Lights! Camera! Action! Norco!
Yup. At least city officials hope so.
The city that Councilman Kevin Bash calls “nothing like any other place in California or the nation” is promoting itself to Hollywood as an ideal site to make movies, TV shows and commercials. And there’s a lot at stake.
Once a popular venue for filming westerns, Norco would like to parlay its considerable natural resources and other assets into an added source of revenue. Known as “Horsetown USA,” the city boasts 140 miles of horse trails, an equestrian center with two arenas, a quaint downtown with an Old West atmosphere and small ranches reminiscent of “Little House on the Prairie.”
The city recently updated its website with several pages that pitch film companies to consider Norco for their next project. It notes “a streamlined permitting process” and a “hassle-free experience.” Photos of suggested filming sites are included. Norco also is listed in a location scout book that the Inland Empire Film Commission uses to direct producers to potential sites.
Commission Director Sheri Davis lamented the exodus of major motion pictures to states — and countries — outside California. On the other hand, she said Norco’s unique character should attract filming of TV commercials and still photography. Other cities she works with include Palm Springs, Big Bear and San Jacinto.
Tom Freeman, who is Riverside County’s commissioner of foreign trade, also is working to attract film production to the county. He said filming a movie or TV show “can bring tremendous revenue” to a city.
Warner Bros. figures from 2011, he said, show that five days of shooting equates to about $3 million in sales and 167 temporary jobs.
“Studios need to purchase lots of products, particularly at local hardware stores,” Freeman said.
Restaurants, hotels and even gas stations benefit as well, he added.
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Roger Brody, economic development specialist for Norco, said the city, situated in northwest Riverside County, has plenty going for it.
“We’re near Los Angeles, we have lots of terrain where you can’t even see houses and you think you’re in the Old West,” Brody said. “We’re film-friendly and we’re cheap. You can film in Norco for up to four days for only $325.”
Other cities, he said, charge much more for just one day.
One liability is the city’s shortage of hotel rooms — 178 at last count at three spots, although a Fairfield Inn is expected to be built later this year. Freeman noted that lots of movie people, especially those with families, would prefer to commute from the Los Angeles area to Riverside County.
At the county level, the Board of Supervisors is working to simplify the myriad ordinances that regulate film production and to reduce the cost of making movies by waiving fees.
Beyond that, Freeman said, cities need to designate “a single point of contact” to help studios close streets, provide police and safety services and, in general, facilitate film production.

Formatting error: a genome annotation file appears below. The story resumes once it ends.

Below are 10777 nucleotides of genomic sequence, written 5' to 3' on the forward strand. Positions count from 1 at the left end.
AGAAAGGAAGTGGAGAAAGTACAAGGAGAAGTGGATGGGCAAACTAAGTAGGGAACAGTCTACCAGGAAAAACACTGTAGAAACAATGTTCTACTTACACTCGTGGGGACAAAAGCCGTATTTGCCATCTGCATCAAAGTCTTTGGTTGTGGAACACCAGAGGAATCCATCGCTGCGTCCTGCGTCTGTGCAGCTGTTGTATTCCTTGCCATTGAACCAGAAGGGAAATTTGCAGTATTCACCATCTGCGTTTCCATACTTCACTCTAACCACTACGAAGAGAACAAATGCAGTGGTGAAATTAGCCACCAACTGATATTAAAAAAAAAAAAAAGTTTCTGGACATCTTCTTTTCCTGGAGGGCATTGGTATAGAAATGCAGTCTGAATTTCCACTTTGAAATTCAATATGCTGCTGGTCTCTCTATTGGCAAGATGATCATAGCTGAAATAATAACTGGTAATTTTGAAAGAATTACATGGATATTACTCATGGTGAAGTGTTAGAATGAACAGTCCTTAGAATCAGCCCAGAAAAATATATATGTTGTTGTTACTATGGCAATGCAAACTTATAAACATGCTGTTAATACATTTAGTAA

Once the county completes those revisions, he said, “we’re going to ask all 28 cities in the county to match our ordinance.”
Norco has a rich history as a site for movies made in the first half of the 20th century.
Household names such as Clark Gable, Mae West, George Montgomery and Randolph Scott starred, mostly in Westerns such as “Go West Young Man” and “Come and Get It,” both filmed near the Santa Ana River.
In the 1950s and ’60s, episodes of television series such as “Zane Grey Theater,” “Death Valley Days,” “The Fugitive” and “Harper Valley PTA” were shot in Norco.
In the past few years, cable TV has discovered the city, with “Master Chef,” “Small Town, Big Deal” and ‘Best of America by Horseback” shooting there.
In promoting itself, Freeman advised, Norco should think beyond its “Horsetown USA” slogan.
“Having horses isn’t enough,” he said, pointing to the Naval Surface Warfare Center, once the Lake Norconian Club, a 700-acre luxury resort that attracted Hollywood celebrities in the 1920s. After falling on hard times, it was purchased by the Navy and became a hospital after the attack on Pearl Harbor.
In 1962, 94 acres of that property were given to the State of California, which built the California Rehabilitation Center, initially an addiction treatment center and now a medium-security prison.
It’s a desirable site for filming, Bash said, but access is limited and requires special permits from agencies outside the city.
Norco’s most valuable asset, City Manager Beth Groves said, is that “we’re the real deal. We’re not a movie set or a façade.”
Follow Peter Fischetti on Twitter: @pfischetti_pe or online at http://blog.pe.com/corona/
A partial list of movies filmed in Norco, their stars and the locations:
1929: “Their Own Desire,” Norma Shearer. Filmed at the Norconian.
1930: “Love in the Rough,” Robert Montgomery. Filmed at the Norconian.
1930: “Top Speed,” Joe E. Brown. Filmed at the Norconian.
1933: “State Fair,” Will Rogers. Filmed at Ashcroft Ranch, a 3,000-acre cattle and citrus farm in the Norco hills.
1935: “Captain Blood,” Errol Flynn. Filmed on the west end of Norco.
1936: “Come and Get It,” Joel McCrea and Francis Farmer. Filmed near the Santa Ana River.
1936: “Go West Young Man,” Mae West and Randolph Scott. Filmed at the Santa Ana River.
1938: “Test Pilot,” Clark Gable and Myrna Loy. Filmed at the Norconian Airfield.
1953: “Charge at Feather River,” Guy Madison. Filmed at the Santa Ana River.
1970: “Norwood,” Glen Campbell, Kim Darby and Joe Namath. Filmed at the west end of Norco.
SOURCE: NORCO CITY COUNCILMAN KEVIN BASH